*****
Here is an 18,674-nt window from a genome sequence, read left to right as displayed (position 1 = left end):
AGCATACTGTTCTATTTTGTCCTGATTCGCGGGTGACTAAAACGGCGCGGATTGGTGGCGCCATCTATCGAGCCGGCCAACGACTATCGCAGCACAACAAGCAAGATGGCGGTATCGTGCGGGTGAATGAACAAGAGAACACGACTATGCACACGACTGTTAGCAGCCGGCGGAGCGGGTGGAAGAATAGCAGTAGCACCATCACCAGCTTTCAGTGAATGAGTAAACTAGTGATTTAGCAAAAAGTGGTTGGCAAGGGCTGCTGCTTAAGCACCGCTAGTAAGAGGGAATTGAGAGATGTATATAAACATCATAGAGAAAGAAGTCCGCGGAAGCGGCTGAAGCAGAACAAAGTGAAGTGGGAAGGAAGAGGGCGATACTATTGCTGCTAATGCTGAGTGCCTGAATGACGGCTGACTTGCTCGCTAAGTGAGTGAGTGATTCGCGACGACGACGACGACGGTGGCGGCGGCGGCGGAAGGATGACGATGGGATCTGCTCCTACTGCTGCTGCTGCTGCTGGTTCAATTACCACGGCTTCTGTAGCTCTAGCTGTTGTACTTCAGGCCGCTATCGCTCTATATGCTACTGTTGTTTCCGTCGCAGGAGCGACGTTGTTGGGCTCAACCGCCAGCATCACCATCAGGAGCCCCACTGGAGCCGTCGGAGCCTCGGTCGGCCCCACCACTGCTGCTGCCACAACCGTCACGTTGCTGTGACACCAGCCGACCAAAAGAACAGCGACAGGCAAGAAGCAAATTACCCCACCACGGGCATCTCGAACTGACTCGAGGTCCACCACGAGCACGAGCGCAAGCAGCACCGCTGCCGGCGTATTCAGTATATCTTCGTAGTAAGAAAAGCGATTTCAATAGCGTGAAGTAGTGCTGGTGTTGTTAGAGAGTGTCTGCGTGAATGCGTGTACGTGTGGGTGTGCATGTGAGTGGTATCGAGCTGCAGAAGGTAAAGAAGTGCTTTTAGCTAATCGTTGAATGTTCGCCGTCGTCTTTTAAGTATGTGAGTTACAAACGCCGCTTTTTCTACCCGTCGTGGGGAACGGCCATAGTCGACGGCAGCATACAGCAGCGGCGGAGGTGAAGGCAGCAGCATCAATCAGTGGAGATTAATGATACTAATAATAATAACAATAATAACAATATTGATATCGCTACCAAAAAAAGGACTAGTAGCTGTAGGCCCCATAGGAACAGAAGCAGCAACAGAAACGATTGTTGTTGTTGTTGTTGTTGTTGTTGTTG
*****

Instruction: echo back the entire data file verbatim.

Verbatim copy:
Here is an 18,674-nt window from a genome sequence, read left to right as displayed (position 1 = left end):
AGCATACTGTTCTATTTTGTCCTGATTCGCGGGTGACTAAAACGGCGCGGATTGGTGGCGCCATCTATCGAGCCGGCCAACGACTATCGCAGCACAACAAGCAAGATGGCGGTATCGTGCGGGTGAATGAACAAGAGAACACGACTATGCACACGACTGTTAGCAGCCGGCGGAGCGGGTGGAAGAATAGCAGTAGCACCATCACCAGCTTTCAGTGAATGAGTAAACTAGTGATTTAGCAAAAAGTGGTTGGCAAGGGCTGCTGCTTAAGCACCGCTAGTAAGAGGGAATTGAGAGATGTATATAAACATCATAGAGAAAGAAGTCCGCGGAAGCGGCTGAAGCAGAACAAAGTGAAGTGGGAAGGAAGAGGGCGATACTATTGCTGCTAATGCTGAGTGCCTGAATGACGGCTGACTTGCTCGCTAAGTGAGTGAGTGATTCGCGACGACGACGACGACGGTGGCGGCGGCGGCGGAAGGATGACGATGGGATCTGCTCCTACTGCTGCTGCTGCTGCTGGTTCAATTACCACGGCTTCTGTAGCTCTAGCTGTTGTACTTCAGGCCGCTATCGCTCTATATGCTACTGTTGTTTCCGTCGCAGGAGCGACGTTGTTGGGCTCAACCGCCAGCATCACCATCAGGAGCCCCACTGGAGCCGTCGGAGCCTCGGTCGGCCCCACCACTGCTGCTGCCACAACCGTCACGTTGCTGTGACACCAGCCGACCAAAAGAACAGCGACAGGCAAGAAGCAAATTACCCCACCACGGGCATCTCGAACTGACTCGAGGTCCACCACGAGCACGAGCGCAAGCAGCACCGCTGCCGGCGTATTCAGTATATCTTCGTAGTAAGAAAAGCGATTTCAATAGCGTGAAGTAGTGCTGGTGTTGTTAGAGAGTGTCTGCGTGAATGCGTGTACGTGTGGGTGTGCATGTGAGTGGTATCGAGCTGCAGAAGGTAAAGAAGTGCTTTTAGCTAATCGTTGAATGTTCGCCGTCGTCTTTTAAGTATGTGAGTTACAAACGCCGCTTTTTCTACCCGTCGTGGGGAACGGCCATAGTCGACGGCAGCATACAGCAGCGGCGGAGGTGAAGGCAGCAGCATCAATCAGTGGAGATTAATGATACTAATAATAATAACAATAATAACAATATTGATATCGCTACCAAAAAAAGGACTAGTAGCTGTAGGCCCCATAGGAACAGAAGCAGCAACAGAAACGATTGTTGTTGTTGTTGTTGTTGTTGTTGTTG